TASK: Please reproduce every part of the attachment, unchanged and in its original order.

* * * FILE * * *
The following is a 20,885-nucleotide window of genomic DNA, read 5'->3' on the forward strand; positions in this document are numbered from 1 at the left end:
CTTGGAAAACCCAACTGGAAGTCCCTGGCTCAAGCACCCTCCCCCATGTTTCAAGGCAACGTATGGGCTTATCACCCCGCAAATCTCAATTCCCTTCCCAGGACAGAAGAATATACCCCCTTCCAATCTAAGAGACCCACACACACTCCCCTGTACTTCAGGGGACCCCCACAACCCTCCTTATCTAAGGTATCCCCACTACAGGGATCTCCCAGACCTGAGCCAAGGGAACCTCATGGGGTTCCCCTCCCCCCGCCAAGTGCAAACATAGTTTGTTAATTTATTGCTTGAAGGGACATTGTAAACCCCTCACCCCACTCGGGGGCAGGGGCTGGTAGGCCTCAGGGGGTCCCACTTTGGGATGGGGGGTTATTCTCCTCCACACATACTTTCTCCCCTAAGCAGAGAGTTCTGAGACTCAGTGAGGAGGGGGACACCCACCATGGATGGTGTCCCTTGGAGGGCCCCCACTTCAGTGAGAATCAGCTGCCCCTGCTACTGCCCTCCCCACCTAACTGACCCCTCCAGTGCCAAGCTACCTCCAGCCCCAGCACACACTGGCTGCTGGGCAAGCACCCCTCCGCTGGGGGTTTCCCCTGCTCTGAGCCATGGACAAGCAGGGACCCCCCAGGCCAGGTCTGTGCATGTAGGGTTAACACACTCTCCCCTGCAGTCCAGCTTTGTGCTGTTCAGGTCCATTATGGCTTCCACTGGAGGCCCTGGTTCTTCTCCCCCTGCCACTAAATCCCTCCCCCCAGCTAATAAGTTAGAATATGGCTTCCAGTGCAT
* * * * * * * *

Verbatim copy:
The following is a 20,885-nucleotide window of genomic DNA, read 5'->3' on the forward strand; positions in this document are numbered from 1 at the left end:
CTTGGAAAACCCAACTGGAAGTCCCTGGCTCAAGCACCCTCCCCCATGTTTCAAGGCAACGTATGGGCTTATCACCCCGCAAATCTCAATTCCCTTCCCAGGACAGAAGAATATACCCCCTTCCAATCTAAGAGACCCACACACACTCCCCTGTACTTCAGGGGACCCCCACAACCCTCCTTATCTAAGGTATCCCCACTACAGGGATCTCCCAGACCTGAGCCAAGGGAACCTCATGGGGTTCCCCTCCCCCCGCCAAGTGCAAACATAGTTTGTTAATTTATTGCTTGAAGGGACATTGTAAACCCCTCACCCCACTCGGGGGCAGGGGCTGGTAGGCCTCAGGGGGTCCCACTTTGGGATGGGGGGTTATTCTCCTCCACACATACTTTCTCCCCTAAGCAGAGAGTTCTGAGACTCAGTGAGGAGGGGGACACCCACCATGGATGGTGTCCCTTGGAGGGCCCCCACTTCAGTGAGAATCAGCTGCCCCTGCTACTGCCCTCCCCACCTAACTGACCCCTCCAGTGCCAAGCTACCTCCAGCCCCAGCACACACTGGCTGCTGGGCAAGCACCCCTCCGCTGGGGGTTTCCCCTGCTCTGAGCCATGGACAAGCAGGGACCCCCCAGGCCAGGTCTGTGCATGTAGGGTTAACACACTCTCCCCTGCAGTCCAGCTTTGTGCTGTTCAGGTCCATTATGGCTTCCACTGGAGGCCCTGGTTCTTCTCCCCCTGCCACTAAATCCCTCCCCCCAGCTAATAAGTTAGAATATGGCTTCCAGTGCAT